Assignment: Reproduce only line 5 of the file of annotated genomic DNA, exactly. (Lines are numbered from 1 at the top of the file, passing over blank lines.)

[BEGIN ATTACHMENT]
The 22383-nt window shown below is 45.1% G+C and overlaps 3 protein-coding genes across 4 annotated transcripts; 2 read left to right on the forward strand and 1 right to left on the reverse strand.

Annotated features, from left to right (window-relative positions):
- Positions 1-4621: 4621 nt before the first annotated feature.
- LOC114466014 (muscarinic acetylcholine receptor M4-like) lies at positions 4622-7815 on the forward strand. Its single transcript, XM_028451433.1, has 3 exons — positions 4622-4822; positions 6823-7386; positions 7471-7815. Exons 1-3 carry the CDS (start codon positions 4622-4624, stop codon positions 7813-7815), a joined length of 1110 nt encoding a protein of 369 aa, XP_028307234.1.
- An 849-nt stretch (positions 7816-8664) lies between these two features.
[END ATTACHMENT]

- An 849-nt stretch (positions 7816-8664) lies between these two features.